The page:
In the juxtaposition of emptiness and nothingness, the approach of emptiness is actually a positive state of being that resonates with Daniel, contrary to Western philosophy. This is because being empty is already something unlike nothingness—so in the context of a white canvas, it is literally a void of nothingness, “a negative experience” because the canvas has been bleached white—i’s unique properties are thus washed away with the organic beige color. h. In opposition to this, raw linen is just empty—it has yet to be tampered with as it represents an endless opportunity to simply create on a raw surface. Daniel feels as though he can interact with it in a positive way. It somehow felt like “a universe” that had yet to be explored, the dark side of the moon, whereas the white canvas gave Daniel that feeling that he needed to paint over it. He realized that the whole canvas did not need to be painted over for it to seem full and vibrant. There needed to be a relationship between emptiness and what he was creating.
Current Projects + What’s Next
Recently, Daniel has moved some of his pieces from the canvas to a shaped wooden panel in order to test the relationship between the panel and the wall. His work is very methodical and almost scientific in the way he goes about exploring new techniques and niches. Instead of having the boundaries of the canvas act in isolation to the walls, the shaped wooden panel acts as a part of the wall, making the experience of the painting more intense. Daniel said it could potentially be a slow evolution to doing more three-dimensional work, but don’t expect this for “quite a few years.”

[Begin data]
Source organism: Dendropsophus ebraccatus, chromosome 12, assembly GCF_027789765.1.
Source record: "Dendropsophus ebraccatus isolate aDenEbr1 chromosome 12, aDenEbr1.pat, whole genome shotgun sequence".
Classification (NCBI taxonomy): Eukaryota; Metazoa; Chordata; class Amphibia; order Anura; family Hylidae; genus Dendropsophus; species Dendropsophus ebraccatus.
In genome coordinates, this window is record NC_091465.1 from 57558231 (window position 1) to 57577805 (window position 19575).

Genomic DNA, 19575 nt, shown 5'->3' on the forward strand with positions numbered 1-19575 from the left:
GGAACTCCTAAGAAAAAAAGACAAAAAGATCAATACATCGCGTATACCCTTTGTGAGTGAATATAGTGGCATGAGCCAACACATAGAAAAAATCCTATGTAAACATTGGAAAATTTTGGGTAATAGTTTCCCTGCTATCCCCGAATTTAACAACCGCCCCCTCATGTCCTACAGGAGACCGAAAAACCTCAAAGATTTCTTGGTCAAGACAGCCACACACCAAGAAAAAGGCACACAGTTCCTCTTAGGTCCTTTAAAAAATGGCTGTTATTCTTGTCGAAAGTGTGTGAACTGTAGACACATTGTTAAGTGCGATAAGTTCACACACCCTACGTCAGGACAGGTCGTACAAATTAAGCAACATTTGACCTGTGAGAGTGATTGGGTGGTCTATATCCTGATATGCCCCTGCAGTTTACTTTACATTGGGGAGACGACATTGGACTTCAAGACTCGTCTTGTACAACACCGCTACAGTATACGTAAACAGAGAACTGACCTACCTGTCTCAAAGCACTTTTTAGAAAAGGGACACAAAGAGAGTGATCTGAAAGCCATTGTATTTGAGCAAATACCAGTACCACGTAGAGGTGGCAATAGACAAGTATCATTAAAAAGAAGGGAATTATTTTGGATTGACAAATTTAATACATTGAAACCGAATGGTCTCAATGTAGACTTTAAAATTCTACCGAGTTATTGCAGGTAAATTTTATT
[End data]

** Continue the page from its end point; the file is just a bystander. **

More excitingly, Daniel has a show coming up this November in Brazil where he gave a sneak peek of his newest pieces over our zoom call, sitting behind him just over his paint-ridden shoulders. Before that, he is going to Mexico City for an artist residency which will further allow him to develop his research in color vibrations and push it further. For those U.S. bound this fall, his next show will also open in November in Idaho with works he did with his wife Lucy who has synesthesia. The year after, Daniel had a joint exhibition in Milan.
Daniel Mullen has been up and coming for the past decade, but in 2022 his work and research into color theory will transcend his work into that seen in art history textbooks. His experience with philosophical ideals in relation to his work is what makes it so appealing to the human eye—its architectural abstract qualities pull viewers in and the immense explosion of color keeps them there.